Eh? Now what’s he on about?
Let me explain. My highly educated readership will obviously know what ‘pretentious claptrap‘ is: I assume that’s what drew them here in the first place. ‘Hermeneutics’ might be a bit more challenging though. Especially if you turn for enlightenment to the Stanford Dictionary of Philosophy:
“The term hermeneutics covers both the first order art and the second order theory of understanding and interpretation of linguistic and non-linguistic expressions”
Fortunately, Wikipedia has a more user-friendly definition:
“The branch of knowledge that deals with interpretation, especially of the Bible or literary texts”
So you could say that the question ‘what do we mean by hermeneutics?’ is a tautology. Glad we cleared that up.
All well and good but – assuming you’ve stayed with me this far – why am I banging on about an obscure word that basically means ‘explaiining stuff’? Bear with me.
The genesis of this post can be traced to me having ideas above my station. One manifestation of this condition is that I have a subscription to the Times Literary Supplement (TLS). By any stretch of the imagination this is a high-brow publication and, while it’s not always a right riveting read, it does contain many interesting articles as well as – and here’s the crux – lots of reviews written by academics of academic books written by other academics.
And they do love their big words, those academics.
I think I have a reasonable vocabulary, but there’s scarcely an issue goes past where I don’t have to resort to my iPad’s built-in dictionary for clarification of something. Sad sack that I am, I make a note of most of these big words, in the vain hope that one day I might get an opportunity to drop something erudite into conversation. Regrettably, I have yet to find an excuse to make casual mention of ‘oneiric’ (of or related to dreams or dreaming), ‘aleatory’ (random) or ‘chthonic’ (relating to the underworld).
On the other hand, this blog itself is an unalloyed example of ‘lucubration’ (piece of writing, typically overwrought), even if, sadly, it’s not ‘lapidary’ (elegant and concise).
One word that keeps cropping up with noticeable regularity is ‘hermeneutics’: 10 times in the past twelve months according to the search facility on the TLS website. That seemed quite a lot for what is hardly an everyday expression. So I conducted a broader exploration on the internet (other search engines are available).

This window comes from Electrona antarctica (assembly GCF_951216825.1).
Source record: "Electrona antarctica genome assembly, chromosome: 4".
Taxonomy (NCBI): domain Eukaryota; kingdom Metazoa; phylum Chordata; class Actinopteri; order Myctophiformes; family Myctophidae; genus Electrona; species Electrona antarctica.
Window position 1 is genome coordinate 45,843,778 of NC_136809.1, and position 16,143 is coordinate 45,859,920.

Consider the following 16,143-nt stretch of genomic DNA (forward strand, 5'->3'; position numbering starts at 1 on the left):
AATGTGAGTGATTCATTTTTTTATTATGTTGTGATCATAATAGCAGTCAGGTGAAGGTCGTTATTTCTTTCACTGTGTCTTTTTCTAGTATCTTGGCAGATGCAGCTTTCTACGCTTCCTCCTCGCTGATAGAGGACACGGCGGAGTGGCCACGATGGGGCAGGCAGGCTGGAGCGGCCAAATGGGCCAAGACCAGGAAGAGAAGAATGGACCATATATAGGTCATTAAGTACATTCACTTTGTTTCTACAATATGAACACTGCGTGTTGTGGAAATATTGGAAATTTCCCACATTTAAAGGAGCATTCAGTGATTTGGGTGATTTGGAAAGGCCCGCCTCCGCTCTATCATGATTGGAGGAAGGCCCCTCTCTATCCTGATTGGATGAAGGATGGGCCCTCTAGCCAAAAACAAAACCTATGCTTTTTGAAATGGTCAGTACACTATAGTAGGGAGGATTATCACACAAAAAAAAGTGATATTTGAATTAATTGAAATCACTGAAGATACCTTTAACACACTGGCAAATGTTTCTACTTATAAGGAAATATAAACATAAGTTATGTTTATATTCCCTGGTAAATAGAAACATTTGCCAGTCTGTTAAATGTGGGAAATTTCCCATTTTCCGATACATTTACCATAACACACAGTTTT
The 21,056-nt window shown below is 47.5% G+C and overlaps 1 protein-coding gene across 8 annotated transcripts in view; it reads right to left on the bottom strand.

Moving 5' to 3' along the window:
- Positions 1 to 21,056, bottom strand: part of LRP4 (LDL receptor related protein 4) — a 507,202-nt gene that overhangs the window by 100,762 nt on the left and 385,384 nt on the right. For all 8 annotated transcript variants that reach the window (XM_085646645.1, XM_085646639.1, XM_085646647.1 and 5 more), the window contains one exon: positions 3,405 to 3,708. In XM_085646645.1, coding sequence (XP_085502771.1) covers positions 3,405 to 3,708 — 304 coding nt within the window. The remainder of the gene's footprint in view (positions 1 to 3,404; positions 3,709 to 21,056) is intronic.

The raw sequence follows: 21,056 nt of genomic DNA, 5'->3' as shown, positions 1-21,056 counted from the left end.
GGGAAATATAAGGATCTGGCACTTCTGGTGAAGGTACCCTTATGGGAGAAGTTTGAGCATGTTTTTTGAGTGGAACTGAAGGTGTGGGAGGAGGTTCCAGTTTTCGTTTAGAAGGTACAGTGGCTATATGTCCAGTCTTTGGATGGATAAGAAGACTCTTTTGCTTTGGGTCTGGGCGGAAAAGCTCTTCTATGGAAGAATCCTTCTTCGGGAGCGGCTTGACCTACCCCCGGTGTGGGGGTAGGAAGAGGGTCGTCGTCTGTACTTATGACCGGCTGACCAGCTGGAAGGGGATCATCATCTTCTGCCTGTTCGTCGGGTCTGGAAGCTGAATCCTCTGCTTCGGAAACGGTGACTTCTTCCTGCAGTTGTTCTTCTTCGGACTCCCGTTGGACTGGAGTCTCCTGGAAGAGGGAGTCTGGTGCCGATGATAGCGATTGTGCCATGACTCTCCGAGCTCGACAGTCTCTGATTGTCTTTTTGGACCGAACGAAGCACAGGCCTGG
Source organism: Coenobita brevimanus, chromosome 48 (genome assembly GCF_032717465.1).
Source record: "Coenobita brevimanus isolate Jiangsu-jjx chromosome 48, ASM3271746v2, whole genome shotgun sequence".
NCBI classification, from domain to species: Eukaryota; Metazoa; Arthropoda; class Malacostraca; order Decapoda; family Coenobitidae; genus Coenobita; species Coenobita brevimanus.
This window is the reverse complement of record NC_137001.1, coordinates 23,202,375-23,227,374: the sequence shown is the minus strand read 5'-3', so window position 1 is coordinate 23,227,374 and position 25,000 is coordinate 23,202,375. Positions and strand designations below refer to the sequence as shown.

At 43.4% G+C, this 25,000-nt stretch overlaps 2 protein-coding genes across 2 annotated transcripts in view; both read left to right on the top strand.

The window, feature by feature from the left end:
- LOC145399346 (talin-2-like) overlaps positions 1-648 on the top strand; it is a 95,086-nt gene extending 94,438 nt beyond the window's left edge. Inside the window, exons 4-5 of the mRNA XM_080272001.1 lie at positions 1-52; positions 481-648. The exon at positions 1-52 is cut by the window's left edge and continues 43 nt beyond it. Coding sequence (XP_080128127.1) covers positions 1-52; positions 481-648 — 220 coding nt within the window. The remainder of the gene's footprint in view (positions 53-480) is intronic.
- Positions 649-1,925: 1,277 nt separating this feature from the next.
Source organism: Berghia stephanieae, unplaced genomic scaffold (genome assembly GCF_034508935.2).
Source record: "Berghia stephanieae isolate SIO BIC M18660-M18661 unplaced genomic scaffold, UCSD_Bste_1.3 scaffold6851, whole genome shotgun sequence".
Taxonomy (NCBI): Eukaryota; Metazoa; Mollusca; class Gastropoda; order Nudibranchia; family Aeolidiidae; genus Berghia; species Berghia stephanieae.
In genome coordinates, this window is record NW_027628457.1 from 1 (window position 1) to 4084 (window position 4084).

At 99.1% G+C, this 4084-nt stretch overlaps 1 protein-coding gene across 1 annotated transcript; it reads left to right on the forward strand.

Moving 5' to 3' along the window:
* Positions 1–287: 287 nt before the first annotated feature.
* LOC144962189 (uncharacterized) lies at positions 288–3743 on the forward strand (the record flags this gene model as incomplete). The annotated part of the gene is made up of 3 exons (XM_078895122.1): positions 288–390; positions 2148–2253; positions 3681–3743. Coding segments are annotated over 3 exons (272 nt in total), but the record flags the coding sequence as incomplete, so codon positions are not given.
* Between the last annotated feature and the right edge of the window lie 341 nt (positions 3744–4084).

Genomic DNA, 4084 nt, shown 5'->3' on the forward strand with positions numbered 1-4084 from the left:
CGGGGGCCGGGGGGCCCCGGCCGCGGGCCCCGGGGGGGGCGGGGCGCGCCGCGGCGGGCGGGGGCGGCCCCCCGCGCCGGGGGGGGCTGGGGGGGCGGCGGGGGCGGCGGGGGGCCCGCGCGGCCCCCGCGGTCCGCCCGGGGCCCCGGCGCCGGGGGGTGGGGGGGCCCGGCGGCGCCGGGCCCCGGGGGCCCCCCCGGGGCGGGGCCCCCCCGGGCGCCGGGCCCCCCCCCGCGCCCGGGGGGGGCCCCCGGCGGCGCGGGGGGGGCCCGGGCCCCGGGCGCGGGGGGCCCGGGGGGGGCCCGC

The specific phrase ‘Towards a hermeneutics of…’ (TAHO) yielded no less than 482,000 results. Here’s a small selection of examples from near the top of that list. I swear I am not making any of these up:
- TAHO Historical Consciousness
- TAHO Performance Arts Documentation
- TAHO Quantum Citation
- TAHO Online Social Media
and my absolute favourite:
- TAHO Aegean Bronze Age Ship Imagery
Why is TAHO such a common academic ‘tic’? Is there some rule that requires all academic papers to include this tortured phrase in the title? Intrigued, I dug a bit deeper, which is how I learnt of the ‘Sokal Affair”.
Briefly, in 1996 the eponymous Professor Sokal wrote a paper entitled ‘Transgressing the Boundaries: Towards a Transformative Hermeneutics of Quantum Gravity’. This was published in Social Text, an academic journal of ‘postmodern cultural studies’.
Whatever they are.
In this paper, Sokal argued that Quantum Gravity, far from being part of the fabric – indeed the very mechanics – of the universe, was no more than a social and linguistic construct. More broadly, he argued that physical reality – “an external world whose properties are independent of any individual human being” – was “dogma imposed by the long post-Enlightenment hegemony over the Western intellectual outlook”.
To put this in terms that even I might understand, this is broadly equivalent to saying that my belief that 2 + 2 = 4 is no more than a demonstration that I am hidebound by bourgeois concepts of numeracy. Probably due to my upbringing and/or inherent racism and sexism.
The paper was a fake, being composed, according to Sokal himself, of ‘a pastiche of left-wing cant, fawning references, grandiose quotations, and outright nonsense’. No wonder it got published in an academic journal.
He had written it as a protest specifically against a growing trend for some academics – especially exponents of some achingly fashionable types of literary criticism – to take it upon themselves to criticise scientific theory as if it was literature, thus rather losing sight of the demonstrable facts that science (usually) tries to deal in.
Well, I found it amusing.
But what I’m still confused about is this: presumably, all the academics who have published papers with TAHO in their titles since the Sokal Affair are aware of it. So, is the use of TAHO postmodern irony?
Or do they really talk like that?